But his formative years were really in Newark. And he was impressed in the early age the hustle and bustle of immigrant life. And he loved the diversity of people and the excitement of being in the city, and he always, after he moved out into the suburbs– he regretted the loss of that community that he had felt when he had been in Newark. And I think that carried through in his appreciation of cities and people and more people bringing more excitement and diversity to the world. He took a slightly more circuitous path into academia. Here he is as a Boy Scout as a young boy.

He served in the Navy for a few years also, giving him an impression of what the world was like. And what he saw later would describe some of the more rundown areas of the world where his Navy ship would stop and thinking about how they had improved over time, that you didn’t just see the beautiful parts of the world but there were these other places that he had seen and saw the improvements that took place there. Now, Simon early on actually shared Ehrlich’s view about the threat of population growth. And he got into studying marketing and business.

And he was hired by I think it was the Population Council to develop marketing plans for family planning in India and in other places. And so he was originally trying to figure out how to address the problem of population growth. But then he came to believe that actually population growth wasn’t a problem. And in this, he sort of linked up with some other economists at the time, people like Simon Kuznets and Richard Easterlin. And they had examined historical patterns of economic growth and correlated them with population growth and decided that there wasn’t actually evidence that population growth was diminishing national economic growth. And you also people like the Danish agricultural economist Ester Boserup, who found that population growth actually increased innovation in agriculture and spurred saving.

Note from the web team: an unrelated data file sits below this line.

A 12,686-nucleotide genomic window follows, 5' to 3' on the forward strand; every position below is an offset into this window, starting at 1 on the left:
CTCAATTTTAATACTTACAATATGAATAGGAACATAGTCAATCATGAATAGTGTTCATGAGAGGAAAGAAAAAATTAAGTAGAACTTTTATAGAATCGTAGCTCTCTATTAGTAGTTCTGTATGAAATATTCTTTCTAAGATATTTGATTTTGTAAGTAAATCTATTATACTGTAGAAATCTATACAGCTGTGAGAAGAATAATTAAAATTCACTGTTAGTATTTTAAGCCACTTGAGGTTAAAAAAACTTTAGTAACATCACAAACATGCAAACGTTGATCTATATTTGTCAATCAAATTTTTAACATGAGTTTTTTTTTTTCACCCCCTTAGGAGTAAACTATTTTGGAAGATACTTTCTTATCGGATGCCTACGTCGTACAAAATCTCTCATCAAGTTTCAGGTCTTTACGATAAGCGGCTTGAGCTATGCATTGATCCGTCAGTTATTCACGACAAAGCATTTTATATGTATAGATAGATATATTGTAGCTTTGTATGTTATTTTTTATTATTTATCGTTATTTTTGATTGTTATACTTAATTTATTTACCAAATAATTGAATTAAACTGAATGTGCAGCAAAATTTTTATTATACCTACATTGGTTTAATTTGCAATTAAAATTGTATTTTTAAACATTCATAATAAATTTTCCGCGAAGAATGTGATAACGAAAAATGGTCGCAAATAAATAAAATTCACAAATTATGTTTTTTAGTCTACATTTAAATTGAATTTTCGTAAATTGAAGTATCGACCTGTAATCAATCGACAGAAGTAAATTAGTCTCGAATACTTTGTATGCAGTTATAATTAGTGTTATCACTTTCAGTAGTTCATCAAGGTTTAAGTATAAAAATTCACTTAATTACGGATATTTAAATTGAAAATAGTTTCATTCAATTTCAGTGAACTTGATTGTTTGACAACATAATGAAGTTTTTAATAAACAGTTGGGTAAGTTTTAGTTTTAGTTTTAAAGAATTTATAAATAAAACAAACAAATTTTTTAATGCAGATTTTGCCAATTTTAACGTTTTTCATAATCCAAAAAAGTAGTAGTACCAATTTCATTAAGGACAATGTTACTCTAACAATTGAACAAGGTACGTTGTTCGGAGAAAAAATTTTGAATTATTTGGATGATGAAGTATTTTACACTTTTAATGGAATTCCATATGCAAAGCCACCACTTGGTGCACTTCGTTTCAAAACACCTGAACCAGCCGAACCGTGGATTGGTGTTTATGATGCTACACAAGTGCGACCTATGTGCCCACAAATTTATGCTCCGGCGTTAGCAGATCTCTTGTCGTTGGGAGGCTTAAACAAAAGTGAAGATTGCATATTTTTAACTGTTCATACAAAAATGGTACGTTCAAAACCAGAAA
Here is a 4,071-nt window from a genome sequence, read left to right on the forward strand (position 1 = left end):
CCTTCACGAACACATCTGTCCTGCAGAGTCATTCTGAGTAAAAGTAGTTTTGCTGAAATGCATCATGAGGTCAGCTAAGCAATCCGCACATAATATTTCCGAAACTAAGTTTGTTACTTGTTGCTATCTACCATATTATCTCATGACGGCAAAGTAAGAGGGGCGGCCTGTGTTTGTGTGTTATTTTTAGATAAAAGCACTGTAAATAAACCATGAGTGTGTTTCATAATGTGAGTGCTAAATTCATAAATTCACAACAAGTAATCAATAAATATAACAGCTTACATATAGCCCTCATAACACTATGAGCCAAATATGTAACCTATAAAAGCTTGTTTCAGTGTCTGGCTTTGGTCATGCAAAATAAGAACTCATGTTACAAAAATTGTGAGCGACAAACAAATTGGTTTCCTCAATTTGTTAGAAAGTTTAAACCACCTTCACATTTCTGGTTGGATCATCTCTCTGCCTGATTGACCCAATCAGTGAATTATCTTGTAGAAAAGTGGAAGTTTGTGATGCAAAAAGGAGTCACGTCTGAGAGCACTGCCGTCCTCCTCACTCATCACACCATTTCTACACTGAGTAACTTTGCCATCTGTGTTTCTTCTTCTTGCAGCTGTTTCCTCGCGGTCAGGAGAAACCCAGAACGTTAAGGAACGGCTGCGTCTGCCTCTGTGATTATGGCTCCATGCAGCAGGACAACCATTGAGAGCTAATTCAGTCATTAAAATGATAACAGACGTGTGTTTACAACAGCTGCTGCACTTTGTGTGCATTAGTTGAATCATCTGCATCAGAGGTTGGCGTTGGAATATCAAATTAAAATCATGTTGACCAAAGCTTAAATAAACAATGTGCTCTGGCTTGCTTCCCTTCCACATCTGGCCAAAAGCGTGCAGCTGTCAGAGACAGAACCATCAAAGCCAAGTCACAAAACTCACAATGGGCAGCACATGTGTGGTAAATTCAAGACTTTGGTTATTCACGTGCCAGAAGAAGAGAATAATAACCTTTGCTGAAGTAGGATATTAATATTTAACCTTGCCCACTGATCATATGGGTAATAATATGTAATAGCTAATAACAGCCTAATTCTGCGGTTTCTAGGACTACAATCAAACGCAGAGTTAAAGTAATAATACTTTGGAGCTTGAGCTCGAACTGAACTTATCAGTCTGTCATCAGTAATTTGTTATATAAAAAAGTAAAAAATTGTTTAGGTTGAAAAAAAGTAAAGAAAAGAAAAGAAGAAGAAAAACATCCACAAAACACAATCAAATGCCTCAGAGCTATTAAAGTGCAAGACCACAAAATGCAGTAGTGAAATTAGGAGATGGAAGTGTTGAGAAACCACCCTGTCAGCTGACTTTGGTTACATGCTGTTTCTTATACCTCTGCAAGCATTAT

And so rather than agriculture setting limits for population, which was the idea that there was only so much that agriculture produced. She actually found that it was sort of the reverse. It was the density and the demand of population that set limits on agriculture and that the forms of agriculture were determined, in part, by population size and density and that it would stimulate new kinds of agricultural practices. Now in 1980, Simon broke out into the public arena with a article in “Science” in which he attacked Ehrlich and other doom-sayers for what he said were unfounded– the oversupply of false bad news.

And he soon found common cause with libertarians and conservatives and enjoyed a lot of attention as a regular contributor to op-ed pages with these kinds of arguments– that life on Earth is improving, that these myths of overpopulation. “Why Do We Think Babies Create Poverty?” So these are all part of a campaign to change the way that people thought about population growth, and he then extended this as well to the problem of immigration. And this is where actually– these characters, these are individual intellectuals navigating the currents of American politics– in which he sort of fell out with many American conservatives because Simon actually was quite pro-immigration, believing that immigrants were an asset to the American economy and would stimulate economic growth. They took much less than they contributed.

And so he was an early advocate for immigration. So actually there was recently the suggestion that Detroit should create a special economic zone and invite immigrants to come in who would invest to create jobs in the city. This was the kind of thing that Simon was in favor of. And actually just as an aside, you may never have heard of Julian Simon before today, but one of the things that he’s more known for– or you would know him for– is that he was one of the main advocates for the idea of an auction for overbooking on airlines, that you should have a market. So if you have ever been bumped from a flight and gotten a free flight or some other benefit as a result, that was one of the ideas that Julian Simon was an advocate for. So if Simon sort of fell out with conservatives over his position on immigration, Ehrlich also had sort of a complicated relationship to liberals.